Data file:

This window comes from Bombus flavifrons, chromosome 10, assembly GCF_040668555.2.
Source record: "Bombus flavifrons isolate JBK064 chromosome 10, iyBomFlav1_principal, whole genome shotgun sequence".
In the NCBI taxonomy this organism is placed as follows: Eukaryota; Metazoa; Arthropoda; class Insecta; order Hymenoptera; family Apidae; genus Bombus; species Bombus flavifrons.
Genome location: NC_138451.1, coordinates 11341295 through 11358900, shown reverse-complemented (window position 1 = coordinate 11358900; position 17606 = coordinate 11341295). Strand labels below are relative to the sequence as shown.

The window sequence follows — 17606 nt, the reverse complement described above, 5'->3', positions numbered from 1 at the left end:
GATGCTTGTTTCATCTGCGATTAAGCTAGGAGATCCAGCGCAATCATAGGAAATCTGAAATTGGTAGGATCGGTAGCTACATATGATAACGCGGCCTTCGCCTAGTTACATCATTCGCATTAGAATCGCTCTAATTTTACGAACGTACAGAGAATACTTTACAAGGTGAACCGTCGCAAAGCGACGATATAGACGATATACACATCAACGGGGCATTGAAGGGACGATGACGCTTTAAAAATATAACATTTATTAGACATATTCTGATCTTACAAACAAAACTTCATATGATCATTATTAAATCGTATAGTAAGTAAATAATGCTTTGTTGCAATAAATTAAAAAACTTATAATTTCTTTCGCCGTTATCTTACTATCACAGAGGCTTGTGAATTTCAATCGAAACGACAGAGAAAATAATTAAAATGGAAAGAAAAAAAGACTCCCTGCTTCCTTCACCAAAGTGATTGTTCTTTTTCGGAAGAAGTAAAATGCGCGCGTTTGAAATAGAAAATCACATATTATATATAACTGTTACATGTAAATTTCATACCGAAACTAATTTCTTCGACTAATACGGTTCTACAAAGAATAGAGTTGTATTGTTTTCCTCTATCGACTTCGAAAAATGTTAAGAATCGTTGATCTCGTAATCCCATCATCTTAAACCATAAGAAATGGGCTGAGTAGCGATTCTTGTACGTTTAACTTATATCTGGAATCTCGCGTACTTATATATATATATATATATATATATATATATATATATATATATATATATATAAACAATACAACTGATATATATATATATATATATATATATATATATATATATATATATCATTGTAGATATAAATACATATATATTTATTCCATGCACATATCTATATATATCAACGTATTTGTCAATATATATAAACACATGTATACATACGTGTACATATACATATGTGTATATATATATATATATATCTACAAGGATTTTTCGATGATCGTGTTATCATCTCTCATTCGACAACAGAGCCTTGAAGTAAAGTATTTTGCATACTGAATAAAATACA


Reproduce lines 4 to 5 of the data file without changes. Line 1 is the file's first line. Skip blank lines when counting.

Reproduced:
Genome location: NC_138451.1, coordinates 11341295 through 11358900, shown reverse-complemented (window position 1 = coordinate 11358900; position 17606 = coordinate 11341295). Strand labels below are relative to the sequence as shown.

The window sequence follows — 17606 nt, the reverse complement described above, 5'->3', positions numbered from 1 at the left end: